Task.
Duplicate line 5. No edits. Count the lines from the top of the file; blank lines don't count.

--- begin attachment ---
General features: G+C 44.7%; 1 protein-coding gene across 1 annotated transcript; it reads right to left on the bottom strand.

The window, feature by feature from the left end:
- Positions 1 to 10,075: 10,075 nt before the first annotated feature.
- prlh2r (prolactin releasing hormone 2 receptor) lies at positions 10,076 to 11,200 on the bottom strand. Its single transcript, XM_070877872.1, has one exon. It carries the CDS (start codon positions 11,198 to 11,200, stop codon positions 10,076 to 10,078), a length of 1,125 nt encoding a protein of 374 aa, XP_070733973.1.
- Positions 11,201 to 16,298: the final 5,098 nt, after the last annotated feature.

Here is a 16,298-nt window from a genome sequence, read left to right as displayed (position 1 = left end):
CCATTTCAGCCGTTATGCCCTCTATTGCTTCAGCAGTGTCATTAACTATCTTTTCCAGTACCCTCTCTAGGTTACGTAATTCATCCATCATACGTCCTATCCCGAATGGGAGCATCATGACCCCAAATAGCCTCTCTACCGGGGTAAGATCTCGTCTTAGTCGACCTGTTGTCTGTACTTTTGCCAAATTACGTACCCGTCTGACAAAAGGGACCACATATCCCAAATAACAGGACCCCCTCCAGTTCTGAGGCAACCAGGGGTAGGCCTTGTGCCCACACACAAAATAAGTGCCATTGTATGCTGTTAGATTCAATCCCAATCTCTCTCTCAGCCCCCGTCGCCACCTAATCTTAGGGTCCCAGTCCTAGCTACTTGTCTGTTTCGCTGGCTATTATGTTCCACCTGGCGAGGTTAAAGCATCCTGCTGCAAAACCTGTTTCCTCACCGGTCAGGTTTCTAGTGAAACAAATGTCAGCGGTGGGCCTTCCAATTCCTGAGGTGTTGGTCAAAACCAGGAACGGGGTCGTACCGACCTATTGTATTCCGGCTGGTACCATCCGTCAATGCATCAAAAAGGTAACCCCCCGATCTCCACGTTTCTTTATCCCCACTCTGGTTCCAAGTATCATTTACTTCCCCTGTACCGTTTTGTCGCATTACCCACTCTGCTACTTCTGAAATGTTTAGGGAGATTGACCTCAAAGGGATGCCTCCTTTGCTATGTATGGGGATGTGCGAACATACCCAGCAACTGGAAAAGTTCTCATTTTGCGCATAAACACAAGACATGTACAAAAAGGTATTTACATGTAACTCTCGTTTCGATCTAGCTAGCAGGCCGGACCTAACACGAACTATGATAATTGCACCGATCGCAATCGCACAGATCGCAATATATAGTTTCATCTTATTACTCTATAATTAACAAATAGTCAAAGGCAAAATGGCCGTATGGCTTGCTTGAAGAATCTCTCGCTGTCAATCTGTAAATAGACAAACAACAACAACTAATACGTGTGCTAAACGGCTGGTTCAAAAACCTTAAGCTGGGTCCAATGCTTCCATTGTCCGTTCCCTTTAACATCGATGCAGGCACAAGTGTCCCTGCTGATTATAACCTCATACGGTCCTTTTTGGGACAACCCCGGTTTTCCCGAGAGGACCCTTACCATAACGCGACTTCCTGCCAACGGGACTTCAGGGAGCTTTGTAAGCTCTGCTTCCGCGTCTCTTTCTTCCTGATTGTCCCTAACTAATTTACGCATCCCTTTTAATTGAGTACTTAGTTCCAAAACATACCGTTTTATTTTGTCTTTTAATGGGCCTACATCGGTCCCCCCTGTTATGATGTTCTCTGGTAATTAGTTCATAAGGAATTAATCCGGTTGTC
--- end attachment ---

- Positions 11,201 to 16,298: the final 5,098 nt, after the last annotated feature.